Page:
'She's still with me': Boyfriend of I-75 crash victim planned to propose
Jarrod Miller has a new routine in the weeks since Taylor Blevins died. Now he often finds himself at Crestlawn Cemetery beside his girlfriend's grave.
"Because I sort of figured I'd be close to her the rest of my life," Miller said. "Then I got robbed. So now being here is as close as I'm going to get."
Blevins, 26, was one of three people killed in a
. Blevins' sister, Caitlyn Bailey, 20, also died in the crash.
Police say their car was hit head-on by an intoxicated driver, Tammy Rodriguez. Rodriguez is accused of leading police on a chase before pulling a U-turn and driving the wrong way on the interstate for nearly a mile.
It was the
, court records show.
Rodriguez has been in court twice now, having been
and for driving without a license, then being arraigned a week later on charges of assault, wanton endangerment and
The long legal process is
, but loved ones of the victims say that with everything that goes on inside the courtroom, they do not want people to lose sight of who Taylor Blevins and Caitlyn Bailey were, and how much they were loved.
Now the two sisters are buried side-by-side, a testament, Miller said, to just how close they were in life. Sitting near their graves in a rocking chair that Blevins had worked to restore, Miller reflected on the past two weeks.
"It's hard to come here," he said. "But as much as I possibly can I'll come, and I'll sit. Think.
"The memories are all I have now," he said. "The pictures. The videos. The memories. The things that I have - that's all I've got. But I do know she's still with me."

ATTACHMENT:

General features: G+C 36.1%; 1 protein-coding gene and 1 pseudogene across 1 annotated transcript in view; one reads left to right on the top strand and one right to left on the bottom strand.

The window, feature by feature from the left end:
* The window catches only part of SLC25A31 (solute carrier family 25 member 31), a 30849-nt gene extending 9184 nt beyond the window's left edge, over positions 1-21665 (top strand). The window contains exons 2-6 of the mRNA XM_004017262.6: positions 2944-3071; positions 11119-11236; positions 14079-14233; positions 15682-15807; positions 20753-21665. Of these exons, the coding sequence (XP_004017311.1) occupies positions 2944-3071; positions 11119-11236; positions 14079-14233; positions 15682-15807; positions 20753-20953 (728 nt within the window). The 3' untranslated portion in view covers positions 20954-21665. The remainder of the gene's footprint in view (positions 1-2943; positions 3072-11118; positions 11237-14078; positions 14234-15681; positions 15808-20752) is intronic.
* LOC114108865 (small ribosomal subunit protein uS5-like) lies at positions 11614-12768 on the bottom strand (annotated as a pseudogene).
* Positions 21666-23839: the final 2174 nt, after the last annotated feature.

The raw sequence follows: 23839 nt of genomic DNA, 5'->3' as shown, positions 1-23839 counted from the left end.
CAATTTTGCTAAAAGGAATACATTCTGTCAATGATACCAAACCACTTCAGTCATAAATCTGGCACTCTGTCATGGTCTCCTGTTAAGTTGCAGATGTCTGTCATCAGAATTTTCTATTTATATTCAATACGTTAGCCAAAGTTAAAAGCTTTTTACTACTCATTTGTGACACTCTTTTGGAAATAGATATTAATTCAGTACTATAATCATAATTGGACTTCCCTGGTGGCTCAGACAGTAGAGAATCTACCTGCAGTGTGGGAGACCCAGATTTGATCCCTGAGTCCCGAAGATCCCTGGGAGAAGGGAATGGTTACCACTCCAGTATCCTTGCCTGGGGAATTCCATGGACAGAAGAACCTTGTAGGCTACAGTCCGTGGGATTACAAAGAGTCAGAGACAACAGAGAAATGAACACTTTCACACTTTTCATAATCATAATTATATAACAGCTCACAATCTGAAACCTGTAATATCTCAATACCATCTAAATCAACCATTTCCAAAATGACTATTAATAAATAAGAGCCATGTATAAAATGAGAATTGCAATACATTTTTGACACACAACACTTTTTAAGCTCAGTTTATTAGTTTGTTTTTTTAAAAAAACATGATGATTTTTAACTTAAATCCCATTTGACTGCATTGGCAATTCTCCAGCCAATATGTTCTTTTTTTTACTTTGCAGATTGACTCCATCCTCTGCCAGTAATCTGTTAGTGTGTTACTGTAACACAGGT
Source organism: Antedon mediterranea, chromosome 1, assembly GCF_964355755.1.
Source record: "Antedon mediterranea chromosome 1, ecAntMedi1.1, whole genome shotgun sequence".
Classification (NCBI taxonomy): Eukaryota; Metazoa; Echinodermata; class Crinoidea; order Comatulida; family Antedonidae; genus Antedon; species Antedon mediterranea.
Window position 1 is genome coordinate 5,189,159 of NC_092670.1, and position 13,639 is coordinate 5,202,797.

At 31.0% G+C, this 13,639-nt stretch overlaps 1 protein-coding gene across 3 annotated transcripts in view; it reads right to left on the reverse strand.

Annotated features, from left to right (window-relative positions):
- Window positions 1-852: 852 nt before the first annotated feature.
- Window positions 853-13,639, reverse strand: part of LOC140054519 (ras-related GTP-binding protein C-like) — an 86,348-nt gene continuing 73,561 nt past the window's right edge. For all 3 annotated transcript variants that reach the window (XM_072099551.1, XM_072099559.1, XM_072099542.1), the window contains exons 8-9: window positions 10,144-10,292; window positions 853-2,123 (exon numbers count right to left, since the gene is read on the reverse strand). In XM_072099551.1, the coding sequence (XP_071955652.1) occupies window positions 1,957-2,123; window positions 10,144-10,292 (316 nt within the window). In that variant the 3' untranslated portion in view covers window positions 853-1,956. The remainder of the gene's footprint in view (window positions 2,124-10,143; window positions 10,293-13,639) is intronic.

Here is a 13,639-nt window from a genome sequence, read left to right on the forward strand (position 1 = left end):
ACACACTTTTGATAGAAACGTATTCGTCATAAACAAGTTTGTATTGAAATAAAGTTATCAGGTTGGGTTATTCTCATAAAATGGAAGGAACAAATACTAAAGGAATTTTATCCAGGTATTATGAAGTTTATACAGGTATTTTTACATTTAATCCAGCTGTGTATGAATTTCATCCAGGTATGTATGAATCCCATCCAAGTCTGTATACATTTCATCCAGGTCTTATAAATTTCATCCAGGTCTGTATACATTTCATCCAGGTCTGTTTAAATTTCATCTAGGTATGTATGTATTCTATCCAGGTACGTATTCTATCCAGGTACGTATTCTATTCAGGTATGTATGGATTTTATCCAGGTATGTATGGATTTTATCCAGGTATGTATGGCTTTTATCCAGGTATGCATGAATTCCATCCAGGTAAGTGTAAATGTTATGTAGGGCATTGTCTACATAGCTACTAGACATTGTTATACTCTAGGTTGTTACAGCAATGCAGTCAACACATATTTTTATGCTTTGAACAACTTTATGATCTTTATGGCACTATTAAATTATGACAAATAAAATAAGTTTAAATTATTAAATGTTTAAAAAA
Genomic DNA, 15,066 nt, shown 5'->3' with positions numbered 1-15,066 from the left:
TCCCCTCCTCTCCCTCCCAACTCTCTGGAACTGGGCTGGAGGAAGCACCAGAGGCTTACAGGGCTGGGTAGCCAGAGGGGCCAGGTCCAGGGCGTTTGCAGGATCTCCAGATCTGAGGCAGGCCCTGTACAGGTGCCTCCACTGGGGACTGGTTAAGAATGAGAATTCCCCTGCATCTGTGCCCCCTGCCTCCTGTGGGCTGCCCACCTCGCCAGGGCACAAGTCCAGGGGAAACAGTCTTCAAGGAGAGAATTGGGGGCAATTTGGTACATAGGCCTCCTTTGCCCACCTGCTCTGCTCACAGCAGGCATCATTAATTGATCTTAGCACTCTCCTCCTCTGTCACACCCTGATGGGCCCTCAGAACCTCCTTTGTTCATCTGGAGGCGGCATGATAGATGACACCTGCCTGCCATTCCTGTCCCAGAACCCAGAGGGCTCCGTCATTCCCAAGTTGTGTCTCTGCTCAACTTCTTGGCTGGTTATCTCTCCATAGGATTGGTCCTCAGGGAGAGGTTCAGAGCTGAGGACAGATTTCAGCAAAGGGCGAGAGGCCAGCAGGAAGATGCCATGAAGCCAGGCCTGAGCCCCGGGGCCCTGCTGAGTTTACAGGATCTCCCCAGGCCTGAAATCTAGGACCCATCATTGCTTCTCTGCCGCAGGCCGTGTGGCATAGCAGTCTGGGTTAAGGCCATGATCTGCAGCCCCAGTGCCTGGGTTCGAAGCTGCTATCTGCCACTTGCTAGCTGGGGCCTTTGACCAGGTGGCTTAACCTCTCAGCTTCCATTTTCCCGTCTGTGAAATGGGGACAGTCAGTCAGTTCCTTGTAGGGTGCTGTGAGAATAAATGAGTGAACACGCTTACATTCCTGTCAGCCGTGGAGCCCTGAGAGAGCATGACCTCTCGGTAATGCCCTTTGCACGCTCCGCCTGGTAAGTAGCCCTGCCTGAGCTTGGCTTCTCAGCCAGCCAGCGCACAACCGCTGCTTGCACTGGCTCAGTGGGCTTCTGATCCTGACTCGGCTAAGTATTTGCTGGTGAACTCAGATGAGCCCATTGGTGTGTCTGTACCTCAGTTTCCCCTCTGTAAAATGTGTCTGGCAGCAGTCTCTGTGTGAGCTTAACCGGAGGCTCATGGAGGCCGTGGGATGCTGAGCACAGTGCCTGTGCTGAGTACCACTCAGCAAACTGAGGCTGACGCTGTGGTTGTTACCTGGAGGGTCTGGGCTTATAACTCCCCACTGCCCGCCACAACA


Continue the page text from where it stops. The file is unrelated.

Miller and Blevins dated for three years, he said. She was the love of his life. They talked about marriage. He planned to propose.
But now none of that will happen. The crash cut short Blevins' life and erased this couple's future.
"I have this little statement, I've said it time and time again - and it's probably one of the little things that's kept me going through all this," Miller told WKYT's Garrett Wymer. "'Just as sure as God made little green apples, she was loved.' By me and many others."
And that was the last thing he told her, in a phone conversation with Blevins earlier on the night of the crash - as she and her sister got in the car, leaving a friend's house to head back to Georgetown.
He's glad he told her.
"But," Miller said, "I'd sure like to say it a few more times."
Rodriguez is due back in court on Tuesday for a preliminary hearing.
Miller has not been to court yet for her previous appearances, and he's not sure when he will be up to going. He says it is too hard; just seeing her mug shot is hard enough. The pain is too fresh, the wound too raw.
So he comes instead, as he often does now, to the cemetery, where he spends some time near the woman with whom he hoped to build a life and a future together.
"There's a hole there," he said, "that will never be able to be filled up."